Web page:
What We Really Owe to Steve Jobs

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(Courtesy of CNN)

Apple Computer co-founder and CEO Steve Jobs introduces the all-new flat-panel iMac computer during his keynote speech at the MacWorld Expo in January 2002.

London (CNN) — So we have a new iPhone, and Apple has a man without a black polo neck giving it the main sales pitch at the launch. And still, somehow, Steve Jobs dominates the proceedings. These last few months, as his illness keeps him away from the office, it’s been clear that we owe him for more than just upping the pixels on the phone camera and an ever-faster processor.

Even non-Mac believers — even anti-Mac folk — will acknowledge begrudgingly that he’s been an invincible tech inspiration over the years. Simple really: much of the time he led and others followed. But there is something more fundamental to thank Jobs for — the very screen text you’re reading now, the very fact that we can express ourselves digitally with emotion, clarity and variety.

Steve Jobs was the first to give us a real choice of fonts, and made Type Gods of us all.

Steve Jobs didn’t invent typefaces, of course; I think Johannes Gutenberg may have had a stronger claim to that in Germany when he used his first carved letters in the 1440s. But Jobs realized their value like no one else engaged in personal computers in the early 1980s, and suddenly we were no longer dependent on professional printers, graphic designers and those long dark nights of the soul with rub-down letters.

And who does Jobs himself thank for this advance? He credits the people who made his academic life untenable at Reed College in Portland, Oregon. Without them, he might not have dropped out. If he hadn’t dropped out, he may not have discovered calligraphy.

“Throughout the campus,” he remembered at an address to students at Stanford in 2005, ‘”every poster, every label on every drawer, was beautifully hand calligraphied.” So, having dropped out and finding himself a free agent, he decided to take a class in this art. “I learned about serif and sans serif typefaces, about varying the amount of space between different letter combinations, about what makes great typography great. It was beautiful, historical, artistically subtle in a way that science can’t capture, and I found it fascinating.”

At the time, the student dropout believed that little he had learned would find a practical application in his life. But things changed. Ten years after college Jobs designed his first Mac, and it came with something unprecedented — a wide choice of fonts. Originally he hoped to do this on the cheap, and by enlisting the designer Susan Kare he created new bitmap designs that were available in a range of styles and sizes. The original thought was to name them after stops on a local Philadelphia train route close to where Kare had grown up, but Jobs then plumped for the more accessible notion of cities he loved: London, Chicago, Geneva, Toronto, Venice, Los Angeles, and San Francisco.

These names had the added advantage of reflecting the typographical character of the cities in question, so London had an old-fashioned serif “blackletter” feel that Dickens might have favored, Venice had an artisanal script feel, and Geneva had a cleaner Swiss sans-serif look. For some reason yet to be fully justified, the San Francisco font appeared to be made up of odd letters torn from a newspaper, a digital ransom note. Soon there would be more familiar names added to the mix, including Times New Roman and Helvetica.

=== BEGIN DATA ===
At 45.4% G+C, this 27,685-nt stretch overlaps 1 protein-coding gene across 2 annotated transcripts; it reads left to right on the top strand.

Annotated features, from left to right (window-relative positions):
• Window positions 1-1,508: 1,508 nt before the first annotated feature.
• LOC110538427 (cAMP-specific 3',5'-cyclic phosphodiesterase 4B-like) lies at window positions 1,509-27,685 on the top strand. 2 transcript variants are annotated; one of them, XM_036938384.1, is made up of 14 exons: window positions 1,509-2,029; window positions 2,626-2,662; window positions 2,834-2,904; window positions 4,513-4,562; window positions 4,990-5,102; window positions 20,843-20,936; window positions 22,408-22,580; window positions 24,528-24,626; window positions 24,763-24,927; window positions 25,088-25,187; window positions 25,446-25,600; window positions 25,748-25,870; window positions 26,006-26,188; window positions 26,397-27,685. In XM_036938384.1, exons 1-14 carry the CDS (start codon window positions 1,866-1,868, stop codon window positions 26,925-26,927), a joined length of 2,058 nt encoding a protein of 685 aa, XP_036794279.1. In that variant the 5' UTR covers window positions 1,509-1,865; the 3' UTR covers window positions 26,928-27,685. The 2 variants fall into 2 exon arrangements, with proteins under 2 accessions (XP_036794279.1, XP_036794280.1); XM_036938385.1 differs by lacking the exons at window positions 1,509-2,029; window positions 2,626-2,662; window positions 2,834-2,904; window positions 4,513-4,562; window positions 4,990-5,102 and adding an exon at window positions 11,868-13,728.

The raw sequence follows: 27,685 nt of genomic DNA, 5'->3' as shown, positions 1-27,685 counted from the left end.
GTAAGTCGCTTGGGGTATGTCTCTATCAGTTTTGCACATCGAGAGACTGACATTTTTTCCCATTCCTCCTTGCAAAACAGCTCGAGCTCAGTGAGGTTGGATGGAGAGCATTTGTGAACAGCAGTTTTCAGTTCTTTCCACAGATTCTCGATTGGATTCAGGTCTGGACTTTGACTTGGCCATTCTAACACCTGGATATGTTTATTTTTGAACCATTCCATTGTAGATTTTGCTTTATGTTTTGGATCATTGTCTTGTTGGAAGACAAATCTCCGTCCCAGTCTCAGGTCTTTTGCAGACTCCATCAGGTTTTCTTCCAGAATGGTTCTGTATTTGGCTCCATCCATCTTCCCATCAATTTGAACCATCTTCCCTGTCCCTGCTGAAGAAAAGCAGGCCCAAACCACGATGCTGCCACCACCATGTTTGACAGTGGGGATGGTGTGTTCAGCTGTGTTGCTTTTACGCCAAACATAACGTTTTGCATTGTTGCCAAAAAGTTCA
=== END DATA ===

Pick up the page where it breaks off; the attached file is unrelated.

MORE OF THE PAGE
So this was the beginning of something — a seismic shift in our everyday relationship with letters and with type. An innovation that, within a decade or so, would place the word “font” — previously a piece of technical language limited to the design and printing trade — in the vocabulary of every computer user.

You can’t easily find most of Jobs’s original typefaces these days, which may be just as well: they are coarsely pixilated and cumbersome to manipulate (significantly, the typeface that Apple used in its early promotional advertisements — remember ‘Think Differently’? — were in a modern version of good old Garamond, a French style from the 16th century.) But the ability to change fonts on our computers seemed like technology from another planet. Before the Macintosh of 1984, most primitive word processors offered up one dull face, often on a green screen, and good luck trying to italicize it.

Now there was a choice of alphabets that did their best to recreate something we were used to from the real world. IBM and Microsoft would soon do their best to copy Apple’s lead, while domestic printers (a novel concept at the time) began to be marketed not only on speed but for the variety of their fonts.

And here’s the thing. Just as we celebrate the new iPhone or the new Kindle, let’s observe how primitive is our choice of fonts on these machines, and how far they have to go to catch up with the past.

The Notes app on the phone has three choices, and one of them is ‘”Marker Felt”; the Kindle has a few more, but the choice is still in single figures. Could it be that the one thing that Jobs recognized almost 30 years ago — the absolute pleasure of the shape of letters — is being forgotten in a race for miniaturization, speed and the relentless pursuit of gadgetry newness?

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